In Chapter 9 "The Scriptures and Joy" of Profiting from the Word, A.W. Pink contends that "[i]t is the sovereign decree of heaven that nothing can make sinners truly happy but God in Christ." As part of my family devotional study of this book, I've decided to post my thoughts chapter by chapter and to include portions from the book that are helping me improve my daily Bible reading and study. You can read my notes from Chapter 1 here, Chapter 2 here, Chapter 3 here, Chapter 4 here, Chapter 5 here, Chapter 6 here, Chapter 7 here, and Chapter 8 here.
A man profits from the Word of God when he:
- Perceives joy as duty--"The Holy Spirit here speaks of rejoicing as a personal, present, and permanent duty for the people of God to carry out. The Lord has not left it to our option whether we should be glad or sad, but has made happiness an obligation. Not to rejoice is a sin of omission...It is not a carnal joy which we are here urging, by which we mean a joy which comes from carnal sources. It is useless to seek joy in earthly riches, for frequently they take unto themselves wings and fly away...No, if we are to “rejoice evermore” it must be in an object that lasts forevermore...it is an intelligent, steady, heart delight in God Himself. Every attribute of God, when contemplated by faith, will make the heart sing. Every doctrine of the Gospel, when truly apprehended, will call forth gladness and praise."
- Learns the secret of true joy--"It is only where there is much faith and consequent love that there is much joy. 'Rejoice in the Lord alway' (Phil. 4:4). There is no other object in which we can rejoice “alway.” Everything else varies and is inconstant. What pleases us today may pall on us tomorrow. But God is always the same, to be enjoyed in seasons of adversity as much as in seasons of prosperity."
- Understands the great value of joy--"Joy is to the soul what wings are to the bird, enabling us to soar above the dregs of earth. This is brought out plainly in Nehemiah 8:10: 'The joy of the Lord is your strength'...My dear readers, there are tasks needing to be performed, service to others requiring to be rendered, temptations to be overcome, battles to be fought; and we are only experimentally fitted for them as our hearts are rejoicing in the Lord. If our souls are resting in Christ, if our hearts be filled with a tranquil gladness, work will be easy, duties pleasant, sorrow bearable, endurance possible."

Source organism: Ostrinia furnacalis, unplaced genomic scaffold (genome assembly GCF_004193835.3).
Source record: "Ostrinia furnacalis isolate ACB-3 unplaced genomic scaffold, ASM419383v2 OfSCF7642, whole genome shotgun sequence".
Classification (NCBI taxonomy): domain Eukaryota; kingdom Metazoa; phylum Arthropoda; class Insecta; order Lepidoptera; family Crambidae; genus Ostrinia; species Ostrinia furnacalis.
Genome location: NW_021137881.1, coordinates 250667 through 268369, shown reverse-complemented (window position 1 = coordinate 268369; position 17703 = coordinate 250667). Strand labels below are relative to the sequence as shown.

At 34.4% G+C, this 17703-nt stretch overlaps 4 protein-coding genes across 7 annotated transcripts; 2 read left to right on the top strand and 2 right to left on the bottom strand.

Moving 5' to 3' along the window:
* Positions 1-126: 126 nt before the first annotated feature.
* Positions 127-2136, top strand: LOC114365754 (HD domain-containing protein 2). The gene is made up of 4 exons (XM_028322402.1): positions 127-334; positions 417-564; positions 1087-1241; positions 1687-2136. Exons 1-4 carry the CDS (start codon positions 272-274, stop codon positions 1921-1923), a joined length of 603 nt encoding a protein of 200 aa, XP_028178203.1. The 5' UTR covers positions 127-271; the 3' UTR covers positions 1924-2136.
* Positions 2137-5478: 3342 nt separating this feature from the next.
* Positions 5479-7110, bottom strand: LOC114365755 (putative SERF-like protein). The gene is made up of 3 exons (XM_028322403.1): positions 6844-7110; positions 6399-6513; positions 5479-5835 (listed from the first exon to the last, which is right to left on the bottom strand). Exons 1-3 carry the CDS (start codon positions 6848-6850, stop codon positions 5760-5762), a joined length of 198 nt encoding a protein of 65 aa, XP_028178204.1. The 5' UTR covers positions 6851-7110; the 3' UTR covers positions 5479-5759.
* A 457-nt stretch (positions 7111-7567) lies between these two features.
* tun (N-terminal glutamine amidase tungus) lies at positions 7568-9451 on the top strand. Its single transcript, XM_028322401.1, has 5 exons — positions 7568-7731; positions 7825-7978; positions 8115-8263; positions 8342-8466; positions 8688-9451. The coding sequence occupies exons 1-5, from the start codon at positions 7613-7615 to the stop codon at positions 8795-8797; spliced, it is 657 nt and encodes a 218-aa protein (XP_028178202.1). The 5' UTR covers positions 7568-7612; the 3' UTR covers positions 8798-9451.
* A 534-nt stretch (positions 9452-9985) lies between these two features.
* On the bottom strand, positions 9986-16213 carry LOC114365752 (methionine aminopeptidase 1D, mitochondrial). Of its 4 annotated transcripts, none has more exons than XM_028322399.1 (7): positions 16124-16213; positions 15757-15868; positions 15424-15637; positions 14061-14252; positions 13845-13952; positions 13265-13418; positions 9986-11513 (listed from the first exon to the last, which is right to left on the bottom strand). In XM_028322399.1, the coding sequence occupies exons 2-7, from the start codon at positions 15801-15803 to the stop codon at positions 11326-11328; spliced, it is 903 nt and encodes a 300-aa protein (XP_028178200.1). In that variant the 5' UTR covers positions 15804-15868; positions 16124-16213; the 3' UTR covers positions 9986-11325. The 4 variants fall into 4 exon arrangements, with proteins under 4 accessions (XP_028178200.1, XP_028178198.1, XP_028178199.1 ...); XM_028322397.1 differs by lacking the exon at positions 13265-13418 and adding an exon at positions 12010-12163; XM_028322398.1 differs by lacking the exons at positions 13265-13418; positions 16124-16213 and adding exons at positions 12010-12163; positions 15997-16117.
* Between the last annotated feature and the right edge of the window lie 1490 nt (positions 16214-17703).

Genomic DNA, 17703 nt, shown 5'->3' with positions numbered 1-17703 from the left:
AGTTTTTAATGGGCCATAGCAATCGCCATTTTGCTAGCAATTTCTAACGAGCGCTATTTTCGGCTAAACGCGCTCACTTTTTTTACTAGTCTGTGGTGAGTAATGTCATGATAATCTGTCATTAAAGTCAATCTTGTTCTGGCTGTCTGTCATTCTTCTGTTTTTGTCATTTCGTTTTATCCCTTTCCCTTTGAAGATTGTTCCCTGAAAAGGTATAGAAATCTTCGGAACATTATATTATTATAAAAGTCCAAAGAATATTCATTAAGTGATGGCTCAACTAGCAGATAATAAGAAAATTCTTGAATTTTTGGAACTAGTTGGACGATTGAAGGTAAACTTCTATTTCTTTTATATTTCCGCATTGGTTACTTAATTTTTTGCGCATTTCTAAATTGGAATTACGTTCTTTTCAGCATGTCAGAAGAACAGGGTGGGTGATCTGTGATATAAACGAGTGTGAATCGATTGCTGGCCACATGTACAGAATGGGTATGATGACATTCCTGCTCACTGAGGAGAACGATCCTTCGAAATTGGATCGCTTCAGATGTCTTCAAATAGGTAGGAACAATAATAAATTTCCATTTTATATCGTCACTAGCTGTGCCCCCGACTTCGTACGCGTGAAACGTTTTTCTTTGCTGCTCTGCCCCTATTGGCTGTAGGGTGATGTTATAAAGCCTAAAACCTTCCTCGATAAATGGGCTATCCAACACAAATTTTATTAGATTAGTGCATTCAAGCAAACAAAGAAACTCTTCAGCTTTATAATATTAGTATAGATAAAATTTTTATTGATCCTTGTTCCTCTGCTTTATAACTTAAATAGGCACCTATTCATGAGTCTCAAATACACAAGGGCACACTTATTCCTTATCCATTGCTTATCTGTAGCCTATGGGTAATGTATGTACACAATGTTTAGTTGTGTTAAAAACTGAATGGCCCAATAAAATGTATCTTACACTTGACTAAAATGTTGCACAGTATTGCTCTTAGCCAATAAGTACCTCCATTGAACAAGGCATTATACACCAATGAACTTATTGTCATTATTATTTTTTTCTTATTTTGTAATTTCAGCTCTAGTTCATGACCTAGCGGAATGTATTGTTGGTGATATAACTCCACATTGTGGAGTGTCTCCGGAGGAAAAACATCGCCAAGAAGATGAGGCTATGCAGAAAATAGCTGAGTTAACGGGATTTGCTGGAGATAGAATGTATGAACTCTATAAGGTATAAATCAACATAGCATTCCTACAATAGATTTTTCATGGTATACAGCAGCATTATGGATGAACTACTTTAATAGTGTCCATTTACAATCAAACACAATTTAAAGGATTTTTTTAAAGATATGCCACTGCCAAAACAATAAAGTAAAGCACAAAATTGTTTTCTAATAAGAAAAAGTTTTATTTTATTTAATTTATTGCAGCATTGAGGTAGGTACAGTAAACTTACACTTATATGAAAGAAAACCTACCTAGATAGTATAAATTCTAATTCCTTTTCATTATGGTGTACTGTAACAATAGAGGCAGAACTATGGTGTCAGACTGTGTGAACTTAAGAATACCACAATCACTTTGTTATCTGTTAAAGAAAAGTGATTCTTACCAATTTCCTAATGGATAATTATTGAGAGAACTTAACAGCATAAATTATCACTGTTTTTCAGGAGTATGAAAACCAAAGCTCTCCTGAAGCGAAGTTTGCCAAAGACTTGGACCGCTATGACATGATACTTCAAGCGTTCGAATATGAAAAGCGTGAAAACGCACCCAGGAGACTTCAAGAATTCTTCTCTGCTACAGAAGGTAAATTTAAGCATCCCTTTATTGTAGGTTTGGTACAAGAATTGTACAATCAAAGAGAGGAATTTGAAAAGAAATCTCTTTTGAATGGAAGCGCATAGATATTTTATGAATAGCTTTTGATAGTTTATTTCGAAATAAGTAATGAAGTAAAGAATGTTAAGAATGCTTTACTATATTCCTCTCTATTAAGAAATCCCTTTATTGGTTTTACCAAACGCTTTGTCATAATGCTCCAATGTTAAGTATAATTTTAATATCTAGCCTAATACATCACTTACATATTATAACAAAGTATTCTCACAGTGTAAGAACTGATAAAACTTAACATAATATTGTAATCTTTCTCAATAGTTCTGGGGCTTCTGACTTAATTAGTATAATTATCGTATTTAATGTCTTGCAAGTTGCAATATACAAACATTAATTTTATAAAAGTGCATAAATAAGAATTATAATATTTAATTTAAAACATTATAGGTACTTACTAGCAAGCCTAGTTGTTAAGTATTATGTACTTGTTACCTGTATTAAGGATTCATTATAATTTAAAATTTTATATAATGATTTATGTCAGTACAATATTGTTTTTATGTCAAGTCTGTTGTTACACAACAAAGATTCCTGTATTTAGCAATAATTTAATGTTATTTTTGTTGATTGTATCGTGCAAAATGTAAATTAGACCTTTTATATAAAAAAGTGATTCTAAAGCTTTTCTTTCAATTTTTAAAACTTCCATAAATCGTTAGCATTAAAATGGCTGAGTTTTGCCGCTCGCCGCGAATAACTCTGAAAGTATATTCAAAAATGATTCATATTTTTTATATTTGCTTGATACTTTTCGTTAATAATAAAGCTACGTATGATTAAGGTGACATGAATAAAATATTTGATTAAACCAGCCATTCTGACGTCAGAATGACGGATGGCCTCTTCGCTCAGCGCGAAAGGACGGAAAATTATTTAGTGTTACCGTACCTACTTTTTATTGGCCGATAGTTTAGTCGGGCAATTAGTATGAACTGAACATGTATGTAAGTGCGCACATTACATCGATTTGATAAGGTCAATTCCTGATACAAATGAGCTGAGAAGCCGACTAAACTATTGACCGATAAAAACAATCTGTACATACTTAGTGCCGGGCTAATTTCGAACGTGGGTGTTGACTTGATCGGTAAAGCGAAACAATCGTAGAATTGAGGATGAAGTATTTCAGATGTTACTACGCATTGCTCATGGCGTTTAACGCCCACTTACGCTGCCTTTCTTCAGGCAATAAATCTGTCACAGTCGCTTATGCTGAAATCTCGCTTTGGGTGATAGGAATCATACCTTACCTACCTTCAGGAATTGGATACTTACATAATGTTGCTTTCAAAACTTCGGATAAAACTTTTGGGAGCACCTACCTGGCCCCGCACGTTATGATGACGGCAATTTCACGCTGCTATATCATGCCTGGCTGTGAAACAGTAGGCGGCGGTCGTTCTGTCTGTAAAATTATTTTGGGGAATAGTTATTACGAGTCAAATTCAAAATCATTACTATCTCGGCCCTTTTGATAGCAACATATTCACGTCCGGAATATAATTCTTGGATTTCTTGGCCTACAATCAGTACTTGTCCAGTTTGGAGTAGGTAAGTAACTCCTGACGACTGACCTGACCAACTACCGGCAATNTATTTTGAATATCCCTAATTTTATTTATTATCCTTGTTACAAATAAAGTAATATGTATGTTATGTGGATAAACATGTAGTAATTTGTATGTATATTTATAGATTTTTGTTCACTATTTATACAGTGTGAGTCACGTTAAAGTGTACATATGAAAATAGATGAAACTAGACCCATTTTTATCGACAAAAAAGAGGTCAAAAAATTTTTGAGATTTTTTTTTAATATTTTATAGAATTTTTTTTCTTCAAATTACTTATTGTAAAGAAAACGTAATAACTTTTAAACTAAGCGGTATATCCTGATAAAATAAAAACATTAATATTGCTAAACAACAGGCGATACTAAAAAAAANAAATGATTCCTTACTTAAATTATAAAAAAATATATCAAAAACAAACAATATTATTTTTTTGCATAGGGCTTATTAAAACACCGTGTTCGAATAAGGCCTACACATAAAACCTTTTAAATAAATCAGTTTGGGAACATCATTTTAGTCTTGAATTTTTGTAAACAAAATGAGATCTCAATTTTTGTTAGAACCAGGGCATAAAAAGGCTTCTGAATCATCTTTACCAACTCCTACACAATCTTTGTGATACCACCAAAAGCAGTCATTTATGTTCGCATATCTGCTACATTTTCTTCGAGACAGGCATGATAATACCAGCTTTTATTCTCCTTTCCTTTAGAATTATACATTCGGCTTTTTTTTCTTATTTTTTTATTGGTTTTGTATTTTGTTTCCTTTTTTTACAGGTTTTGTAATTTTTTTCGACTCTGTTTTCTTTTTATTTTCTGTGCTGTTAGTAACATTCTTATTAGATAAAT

- Attends to the root of joy--"The Gospel works joy, because the soul is at rest in God. But these blessings become our own only by personal appropriation. Faith must receive them, and when it does so the heart is filled with peace and joy. And the secret of sustained joy is to keep the channel open, to continue as we began...Daily do we need to pray for afresh realization of the preciousness of the Gospel, a fresh appropriation of its blessed contents; and then there will be a renewing of our joy."
- Maintains joy--"But the joy to which we are exhorted is not limited to any set of circumstances or type of temperament; nor does it fluctuate with our varying moods and fortunes...If we are to maintain our joy, we must keep from grieving the Holy Spirit. When Christ is supreme in the heart, joy fills it."